Scarlett Wanbdiska was killed by an impaired driver on July 6, 2011. (SUBMITTED PHOTO)
A drunk driver who struck and killed an 11-year-old girl at Sioux Valley Dakota Nation last year has been sentenced to four years in prison.
Judge Shauna Hewitt-Michta handed out the sentence for Ronalda Stephanie Ross in Brandon provincial court on Monday. Ross was given four years, minus nine months already served.
"I’m very satisfied, although … no amount of time that she ever does is ever going to bring Scarlett back to us again," said Evelyn Wanbdiska, the victim’s grandmother.
"But at least she’s going to lose her freedom, and be away for a while, which will give us time to heal now."
Ross, a resident of Sioux Valley, previously pleaded guilty to impaired driving causing death in the crash that killed Scarlett Wanbdiska on July 6, 2011.
Scarlett and three friends had been riding their bikes east along Highway 21, on the gravel portion of the road’s shoulder.
A witness had described how the girls stopped to admire some horses.
According to Crown attorney Rich Lonstrup, Ross admitted that she first saw the pedestrians, but was distracted when her cellphone went off.
She looked down at her phone and moments later she heard the sound of the collision.
Ross pulled over and called 911.
Ross was arrested at the scene, and charged with impaired driving causing death, driving with a blood-alcohol level over the legal limit causing death and with careless driving under the Highway Traffic Act.
Scarlett was flown by helicopter to the Health Sciences Centre in Winnipeg, but she died later that evening.
The courtroom was filled with dozens of Scarlett’s family and friends, all wearing purple ribbons on their wrists to remember the young life taken too soon. Wanbdiska wrote a victim impact statement, on behalf of Scarlett’s mother Michelle and family. It was read in court by Lonstrup.
"How do I start to put into words, the heartache, the anguish and the loneliness that we all still feel since her passing?" the statement read. "She was only 11 years young, still hadn’t had a chance to live her life, never to be given the chance to grow into a young woman, never had the chance to have children, a family of her own, never to grow old."
Family members were visibly emotional while the victim impact statement was read in court.
"When I cry, the sorrow is so powerful," Wanbdiska wrote in the statement. "I miss her so, so much. She was my baby girl, my only granddaughter. My princess."
Scarlett was remembered as a "kind-hearted" and "loving" girl, a curious child who did extremely well in school.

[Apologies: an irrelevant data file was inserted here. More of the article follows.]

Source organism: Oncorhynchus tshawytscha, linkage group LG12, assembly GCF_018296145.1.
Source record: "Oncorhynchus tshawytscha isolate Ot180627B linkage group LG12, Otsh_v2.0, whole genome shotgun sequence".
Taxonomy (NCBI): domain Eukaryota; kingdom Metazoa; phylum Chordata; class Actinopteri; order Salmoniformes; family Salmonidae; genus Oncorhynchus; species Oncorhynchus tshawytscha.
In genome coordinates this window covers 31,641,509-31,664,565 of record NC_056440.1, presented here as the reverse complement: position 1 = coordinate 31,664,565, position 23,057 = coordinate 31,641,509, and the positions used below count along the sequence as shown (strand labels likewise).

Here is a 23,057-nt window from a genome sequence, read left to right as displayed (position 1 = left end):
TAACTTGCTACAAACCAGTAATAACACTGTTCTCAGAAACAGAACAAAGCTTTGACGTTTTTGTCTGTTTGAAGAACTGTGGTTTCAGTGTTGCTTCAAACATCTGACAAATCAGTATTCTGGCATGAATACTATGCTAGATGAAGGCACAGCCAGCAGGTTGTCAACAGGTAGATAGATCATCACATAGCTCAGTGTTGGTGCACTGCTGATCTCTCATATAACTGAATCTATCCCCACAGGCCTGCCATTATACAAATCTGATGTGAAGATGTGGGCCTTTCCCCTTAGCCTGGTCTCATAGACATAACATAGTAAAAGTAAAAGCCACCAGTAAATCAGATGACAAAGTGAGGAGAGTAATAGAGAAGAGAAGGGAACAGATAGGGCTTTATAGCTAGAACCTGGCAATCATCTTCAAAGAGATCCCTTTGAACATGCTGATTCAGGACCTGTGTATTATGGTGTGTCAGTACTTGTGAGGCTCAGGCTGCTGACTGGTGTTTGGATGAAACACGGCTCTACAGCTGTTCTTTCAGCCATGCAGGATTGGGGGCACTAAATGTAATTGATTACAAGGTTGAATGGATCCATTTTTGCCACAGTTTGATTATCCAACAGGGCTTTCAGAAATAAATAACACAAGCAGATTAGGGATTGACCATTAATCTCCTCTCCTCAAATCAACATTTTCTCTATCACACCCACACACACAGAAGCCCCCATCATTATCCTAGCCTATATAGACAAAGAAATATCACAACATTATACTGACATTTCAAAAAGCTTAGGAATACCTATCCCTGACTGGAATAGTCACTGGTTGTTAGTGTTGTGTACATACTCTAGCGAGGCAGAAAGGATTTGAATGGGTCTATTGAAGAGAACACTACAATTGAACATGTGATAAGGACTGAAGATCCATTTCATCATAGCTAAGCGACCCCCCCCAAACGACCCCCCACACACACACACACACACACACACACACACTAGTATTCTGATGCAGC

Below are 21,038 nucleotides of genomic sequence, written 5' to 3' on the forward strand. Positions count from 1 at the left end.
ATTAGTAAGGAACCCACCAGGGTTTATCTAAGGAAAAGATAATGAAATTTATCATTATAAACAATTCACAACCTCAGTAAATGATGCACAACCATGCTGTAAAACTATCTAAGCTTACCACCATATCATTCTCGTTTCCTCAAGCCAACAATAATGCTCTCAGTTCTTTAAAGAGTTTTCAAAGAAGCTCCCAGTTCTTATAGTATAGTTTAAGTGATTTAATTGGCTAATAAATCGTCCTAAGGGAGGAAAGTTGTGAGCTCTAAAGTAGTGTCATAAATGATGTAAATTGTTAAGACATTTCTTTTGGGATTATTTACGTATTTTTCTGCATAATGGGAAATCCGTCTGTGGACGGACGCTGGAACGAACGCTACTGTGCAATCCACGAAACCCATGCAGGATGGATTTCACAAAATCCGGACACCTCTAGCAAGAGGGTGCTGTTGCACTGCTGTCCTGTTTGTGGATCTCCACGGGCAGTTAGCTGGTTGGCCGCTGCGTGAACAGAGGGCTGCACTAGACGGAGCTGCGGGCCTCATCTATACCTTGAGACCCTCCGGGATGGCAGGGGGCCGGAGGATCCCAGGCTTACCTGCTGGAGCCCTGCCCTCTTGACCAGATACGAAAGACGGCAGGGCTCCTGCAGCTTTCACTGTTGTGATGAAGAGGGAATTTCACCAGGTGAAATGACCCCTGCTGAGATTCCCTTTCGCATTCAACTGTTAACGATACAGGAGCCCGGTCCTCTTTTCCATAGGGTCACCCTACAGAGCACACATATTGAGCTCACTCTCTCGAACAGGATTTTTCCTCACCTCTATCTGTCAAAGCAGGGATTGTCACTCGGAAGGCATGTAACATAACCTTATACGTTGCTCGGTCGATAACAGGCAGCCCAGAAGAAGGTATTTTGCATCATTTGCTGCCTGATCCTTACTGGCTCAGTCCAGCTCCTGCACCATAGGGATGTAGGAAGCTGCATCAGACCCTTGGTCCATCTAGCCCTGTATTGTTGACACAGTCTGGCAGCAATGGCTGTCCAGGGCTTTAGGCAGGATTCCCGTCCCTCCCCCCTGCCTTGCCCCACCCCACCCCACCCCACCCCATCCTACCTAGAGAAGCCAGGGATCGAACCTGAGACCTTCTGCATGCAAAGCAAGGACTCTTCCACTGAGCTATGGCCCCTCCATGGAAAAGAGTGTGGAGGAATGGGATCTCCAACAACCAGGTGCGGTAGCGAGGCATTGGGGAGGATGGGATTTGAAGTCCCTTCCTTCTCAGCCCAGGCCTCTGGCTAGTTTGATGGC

She was also active in sports, joining a baseball team with relatives.
"She looked forward to playing and thoroughly enjoyed it," Wanbdiska wrote.
Ross had prepared a short letter to the family and stood up to read it in court.
"I’m sorry for taking such a precious loved one away from you," Ross said, through tears. "I am deeply sorry. I never meant for any of this to happen. I wish I could take it all back."
But for Wanbdiska and family, it was too little, too late.
"My first reaction … was how come she’s not facing us?" she said. "That would’ve meant more if she turned around and actually faced us … For me, it came too late and to me it wasn’t genuine."
When out on bail, Ross breached conditions twice by drinking alcohol.
The Crown had asked for three years minus time served, while defence lawyer Bob Harrison asked for two years, plus time served.
Ultimately, Hewitt-Michta decided to go with a longer sentence and a seven-year driving prohibition.
"This little girl is gone and she’s gone forever, and I don’t know if there will ever be enough words or enough actions … to convince this family of how remorseful you are," Hewitt-Michta said to Ross.
"The only thing you can do from this point on… is make sure that your actions, your words, everything you do ... prove that you’ve learned a lesson from all of this. Don’t touch another drop of alcohol … never make this mistake again."
Hewitt-Michta told Ross to look for opportunities to spread the message about the dangers of drinking and driving and to "honour the memory of that little girl."
Republished from the Brandon Sun print edition October 23, 2012